As observed by the Pew Research Center, Asian Americans who don’t speak English or are not fluent are socially conservative. They are less wealthy and don’t have as much formal education as compared those who do speak English. However, this is not the case with every immigrant. Even if they lack appropriate language skills, some individuals with high skills can build exceptional careers and earn high incomes.

Cost of living 

Asian American communities mostly choose urban cities such as San Francisco, Los Angeles, and New York to live. With a population of 6.8 million, California has the largest concentration of Asian Americans. Around 1.6 million Asian Americans live in New York, and they also make up around 37% of Hawaii’s population. The costs of living in California, New York and Hawaii are significantly higher than other parts of the country.

Income and net worth disparity 

Asian Americans have excellent education and are generally more employed than the national average. However, the income inequality and wealth gap among their population is still pretty vast. The Federal Reserve Bank reported that certain Asian American subgroups had a higher median net worth than White people.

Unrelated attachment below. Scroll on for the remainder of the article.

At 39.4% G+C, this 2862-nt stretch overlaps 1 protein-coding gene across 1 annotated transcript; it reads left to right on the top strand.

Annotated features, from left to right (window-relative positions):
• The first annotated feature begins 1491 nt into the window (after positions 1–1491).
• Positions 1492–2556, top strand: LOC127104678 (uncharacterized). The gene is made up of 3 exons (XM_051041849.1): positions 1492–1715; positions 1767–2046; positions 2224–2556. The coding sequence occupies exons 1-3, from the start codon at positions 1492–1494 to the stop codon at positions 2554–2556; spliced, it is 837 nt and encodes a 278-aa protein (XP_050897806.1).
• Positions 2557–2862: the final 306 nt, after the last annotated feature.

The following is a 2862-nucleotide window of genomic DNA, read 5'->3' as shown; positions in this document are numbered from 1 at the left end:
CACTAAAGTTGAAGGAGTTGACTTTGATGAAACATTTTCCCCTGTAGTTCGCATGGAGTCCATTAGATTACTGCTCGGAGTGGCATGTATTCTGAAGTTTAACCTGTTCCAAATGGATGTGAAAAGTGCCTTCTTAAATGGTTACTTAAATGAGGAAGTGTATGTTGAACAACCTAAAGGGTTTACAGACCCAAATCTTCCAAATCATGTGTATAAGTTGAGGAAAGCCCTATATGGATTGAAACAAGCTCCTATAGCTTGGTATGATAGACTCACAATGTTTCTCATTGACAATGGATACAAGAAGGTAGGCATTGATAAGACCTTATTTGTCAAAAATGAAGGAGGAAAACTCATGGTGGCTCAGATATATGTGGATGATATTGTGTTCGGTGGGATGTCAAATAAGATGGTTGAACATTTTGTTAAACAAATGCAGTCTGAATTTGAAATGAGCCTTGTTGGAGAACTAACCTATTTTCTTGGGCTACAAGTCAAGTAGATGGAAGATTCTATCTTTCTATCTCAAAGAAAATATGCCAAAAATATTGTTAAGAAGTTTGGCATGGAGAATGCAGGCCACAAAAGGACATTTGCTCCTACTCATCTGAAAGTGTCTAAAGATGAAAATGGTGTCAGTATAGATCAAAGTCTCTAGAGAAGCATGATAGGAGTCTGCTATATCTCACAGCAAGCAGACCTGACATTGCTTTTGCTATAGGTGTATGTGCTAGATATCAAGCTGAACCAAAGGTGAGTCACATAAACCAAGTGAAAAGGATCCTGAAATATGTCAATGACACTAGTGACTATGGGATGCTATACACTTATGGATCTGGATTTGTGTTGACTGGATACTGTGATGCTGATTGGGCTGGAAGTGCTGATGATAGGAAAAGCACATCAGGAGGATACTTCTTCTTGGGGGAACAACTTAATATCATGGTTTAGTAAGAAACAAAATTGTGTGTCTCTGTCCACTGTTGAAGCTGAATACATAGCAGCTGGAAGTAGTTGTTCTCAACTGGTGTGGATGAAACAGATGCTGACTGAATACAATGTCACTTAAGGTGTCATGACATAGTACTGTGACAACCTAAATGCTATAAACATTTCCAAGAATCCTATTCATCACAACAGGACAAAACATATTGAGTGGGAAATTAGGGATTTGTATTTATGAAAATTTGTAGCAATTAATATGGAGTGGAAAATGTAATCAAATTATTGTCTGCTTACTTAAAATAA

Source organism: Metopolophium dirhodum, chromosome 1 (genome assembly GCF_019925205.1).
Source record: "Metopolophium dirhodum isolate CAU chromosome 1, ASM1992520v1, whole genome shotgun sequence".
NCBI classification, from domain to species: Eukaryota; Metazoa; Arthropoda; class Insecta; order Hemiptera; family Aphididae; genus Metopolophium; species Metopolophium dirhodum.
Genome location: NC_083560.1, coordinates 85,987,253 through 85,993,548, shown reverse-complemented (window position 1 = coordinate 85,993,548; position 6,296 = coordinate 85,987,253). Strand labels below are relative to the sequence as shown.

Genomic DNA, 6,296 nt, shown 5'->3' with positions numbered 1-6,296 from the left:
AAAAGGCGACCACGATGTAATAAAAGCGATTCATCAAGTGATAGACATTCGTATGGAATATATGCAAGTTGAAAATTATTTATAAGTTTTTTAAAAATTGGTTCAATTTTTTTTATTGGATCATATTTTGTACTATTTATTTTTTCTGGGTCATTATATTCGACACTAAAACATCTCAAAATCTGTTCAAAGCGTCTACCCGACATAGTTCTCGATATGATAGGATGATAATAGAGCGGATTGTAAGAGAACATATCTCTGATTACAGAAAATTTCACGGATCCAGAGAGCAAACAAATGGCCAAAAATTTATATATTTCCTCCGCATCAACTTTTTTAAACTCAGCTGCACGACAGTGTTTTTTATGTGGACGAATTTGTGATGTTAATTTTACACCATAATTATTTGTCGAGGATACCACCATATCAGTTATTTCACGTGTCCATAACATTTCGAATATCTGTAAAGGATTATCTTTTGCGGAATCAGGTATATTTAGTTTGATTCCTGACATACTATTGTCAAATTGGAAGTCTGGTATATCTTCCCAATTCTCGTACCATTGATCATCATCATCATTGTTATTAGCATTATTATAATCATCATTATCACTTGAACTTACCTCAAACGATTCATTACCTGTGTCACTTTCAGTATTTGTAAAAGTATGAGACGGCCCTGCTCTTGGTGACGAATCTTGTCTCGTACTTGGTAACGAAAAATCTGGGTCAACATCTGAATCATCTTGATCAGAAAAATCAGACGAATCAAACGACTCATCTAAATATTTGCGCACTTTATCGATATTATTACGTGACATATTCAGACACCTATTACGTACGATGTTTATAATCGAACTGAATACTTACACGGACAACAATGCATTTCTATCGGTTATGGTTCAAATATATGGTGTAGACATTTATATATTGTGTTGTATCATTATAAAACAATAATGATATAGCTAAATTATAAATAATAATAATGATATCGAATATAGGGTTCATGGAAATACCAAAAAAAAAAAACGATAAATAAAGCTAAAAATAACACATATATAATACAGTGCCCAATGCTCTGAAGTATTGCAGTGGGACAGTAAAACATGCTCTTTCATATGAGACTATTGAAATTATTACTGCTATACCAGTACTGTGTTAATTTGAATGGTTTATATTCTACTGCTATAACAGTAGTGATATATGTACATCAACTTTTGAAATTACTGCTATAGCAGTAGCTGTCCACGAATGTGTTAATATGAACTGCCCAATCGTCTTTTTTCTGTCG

The net worth of Japanese ($592,000), Indians ($460,000) and Chinese ($408,200) were higher than the net worth of the Whites ($355,000). Compared to this, other Asian American subgroups such as Filipinos ($243,000), Vietnamese ($61,500) and Koreans ($23,400) had much lower net worth. 

This massive gap in wealth could be due to the overall financial condition of Asian Americans. Asian Americans are normally a “model minority”. The term signifies them as being hard-working and successful even though they have many obstacles. While the term is mostly true, it doesn’t consider the wealth gap and the poverty rife in the community. This means that the resources required for Asian Americans to overcome financial barriers are not adequately available or accessible.